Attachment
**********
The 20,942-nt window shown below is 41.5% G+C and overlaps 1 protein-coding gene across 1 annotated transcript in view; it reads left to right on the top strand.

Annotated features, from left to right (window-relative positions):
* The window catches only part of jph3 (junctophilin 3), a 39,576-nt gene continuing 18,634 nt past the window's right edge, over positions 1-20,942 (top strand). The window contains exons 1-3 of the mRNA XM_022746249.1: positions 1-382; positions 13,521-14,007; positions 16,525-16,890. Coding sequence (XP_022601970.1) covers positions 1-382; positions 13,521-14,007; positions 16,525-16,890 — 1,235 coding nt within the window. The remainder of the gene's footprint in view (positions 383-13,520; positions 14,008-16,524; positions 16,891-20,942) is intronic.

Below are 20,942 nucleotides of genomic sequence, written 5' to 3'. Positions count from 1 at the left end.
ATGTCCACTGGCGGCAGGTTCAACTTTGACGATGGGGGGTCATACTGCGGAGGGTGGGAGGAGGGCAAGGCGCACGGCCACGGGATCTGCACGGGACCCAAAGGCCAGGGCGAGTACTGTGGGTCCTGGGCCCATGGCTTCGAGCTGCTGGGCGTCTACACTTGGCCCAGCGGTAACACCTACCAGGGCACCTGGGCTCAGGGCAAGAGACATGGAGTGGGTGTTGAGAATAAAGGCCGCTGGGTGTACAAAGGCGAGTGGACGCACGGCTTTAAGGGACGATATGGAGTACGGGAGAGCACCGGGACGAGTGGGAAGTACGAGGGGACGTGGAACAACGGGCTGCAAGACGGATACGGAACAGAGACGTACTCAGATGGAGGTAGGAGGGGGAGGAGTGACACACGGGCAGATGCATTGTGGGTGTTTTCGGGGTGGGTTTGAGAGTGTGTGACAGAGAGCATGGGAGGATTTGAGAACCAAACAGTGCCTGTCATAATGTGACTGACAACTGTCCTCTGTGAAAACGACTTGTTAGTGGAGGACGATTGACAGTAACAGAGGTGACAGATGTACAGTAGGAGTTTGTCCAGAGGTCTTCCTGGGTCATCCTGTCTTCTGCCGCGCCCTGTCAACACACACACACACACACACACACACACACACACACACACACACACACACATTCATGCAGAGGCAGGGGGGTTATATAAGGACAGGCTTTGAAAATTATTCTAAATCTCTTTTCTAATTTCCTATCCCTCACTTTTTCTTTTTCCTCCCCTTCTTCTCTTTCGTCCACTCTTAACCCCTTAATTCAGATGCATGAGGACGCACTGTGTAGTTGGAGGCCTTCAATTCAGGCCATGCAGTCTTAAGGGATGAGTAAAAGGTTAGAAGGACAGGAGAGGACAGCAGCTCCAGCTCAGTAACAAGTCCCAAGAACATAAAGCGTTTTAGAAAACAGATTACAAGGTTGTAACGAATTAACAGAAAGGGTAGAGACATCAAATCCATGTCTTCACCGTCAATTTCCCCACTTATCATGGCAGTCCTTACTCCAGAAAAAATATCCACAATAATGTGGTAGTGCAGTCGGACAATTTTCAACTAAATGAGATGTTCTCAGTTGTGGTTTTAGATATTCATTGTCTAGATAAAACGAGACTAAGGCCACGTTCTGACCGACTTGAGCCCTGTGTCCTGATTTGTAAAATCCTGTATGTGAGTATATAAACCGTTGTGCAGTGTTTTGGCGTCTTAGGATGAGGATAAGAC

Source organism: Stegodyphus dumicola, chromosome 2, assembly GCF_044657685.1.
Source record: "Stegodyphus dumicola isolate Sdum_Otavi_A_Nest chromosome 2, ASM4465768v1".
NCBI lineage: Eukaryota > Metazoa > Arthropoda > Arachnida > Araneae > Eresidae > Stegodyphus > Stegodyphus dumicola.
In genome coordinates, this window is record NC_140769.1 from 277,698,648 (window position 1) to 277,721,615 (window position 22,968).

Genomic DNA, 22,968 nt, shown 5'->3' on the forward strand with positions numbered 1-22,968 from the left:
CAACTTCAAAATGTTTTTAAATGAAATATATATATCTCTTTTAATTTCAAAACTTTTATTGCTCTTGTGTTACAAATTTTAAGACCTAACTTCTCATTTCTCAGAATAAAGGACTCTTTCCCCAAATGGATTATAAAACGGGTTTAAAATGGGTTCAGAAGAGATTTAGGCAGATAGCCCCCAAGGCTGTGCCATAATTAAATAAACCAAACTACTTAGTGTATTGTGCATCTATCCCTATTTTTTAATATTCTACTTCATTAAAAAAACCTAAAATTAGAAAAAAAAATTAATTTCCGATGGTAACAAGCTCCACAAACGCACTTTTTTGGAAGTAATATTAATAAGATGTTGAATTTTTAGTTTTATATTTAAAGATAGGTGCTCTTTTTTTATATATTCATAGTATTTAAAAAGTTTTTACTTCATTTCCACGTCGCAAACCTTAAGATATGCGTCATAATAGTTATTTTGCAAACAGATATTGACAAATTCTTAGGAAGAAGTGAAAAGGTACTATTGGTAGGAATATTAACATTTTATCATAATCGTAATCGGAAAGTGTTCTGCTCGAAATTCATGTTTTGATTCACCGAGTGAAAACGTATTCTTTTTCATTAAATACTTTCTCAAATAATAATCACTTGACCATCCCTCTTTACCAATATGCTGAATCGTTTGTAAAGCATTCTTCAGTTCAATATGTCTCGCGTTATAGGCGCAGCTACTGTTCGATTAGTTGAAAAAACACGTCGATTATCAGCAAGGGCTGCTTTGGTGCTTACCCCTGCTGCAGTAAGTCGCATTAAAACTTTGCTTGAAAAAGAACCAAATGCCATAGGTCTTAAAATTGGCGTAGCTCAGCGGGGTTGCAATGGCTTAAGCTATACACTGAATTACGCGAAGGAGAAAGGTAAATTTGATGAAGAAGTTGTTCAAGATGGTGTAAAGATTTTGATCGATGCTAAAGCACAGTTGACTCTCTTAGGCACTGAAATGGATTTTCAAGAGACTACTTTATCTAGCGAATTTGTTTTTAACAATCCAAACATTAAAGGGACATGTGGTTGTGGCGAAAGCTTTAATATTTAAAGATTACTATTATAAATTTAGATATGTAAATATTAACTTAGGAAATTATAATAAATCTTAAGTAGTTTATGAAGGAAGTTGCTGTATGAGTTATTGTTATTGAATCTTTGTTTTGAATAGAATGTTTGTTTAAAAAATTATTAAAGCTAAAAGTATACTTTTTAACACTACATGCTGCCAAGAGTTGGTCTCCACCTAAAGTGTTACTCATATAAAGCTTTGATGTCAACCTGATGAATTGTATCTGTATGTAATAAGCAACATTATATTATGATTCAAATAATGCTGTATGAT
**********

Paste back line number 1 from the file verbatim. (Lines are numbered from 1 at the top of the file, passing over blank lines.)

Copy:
The 20,942-nt window shown below is 41.5% G+C and overlaps 1 protein-coding gene across 1 annotated transcript in view; it reads left to right on the top strand.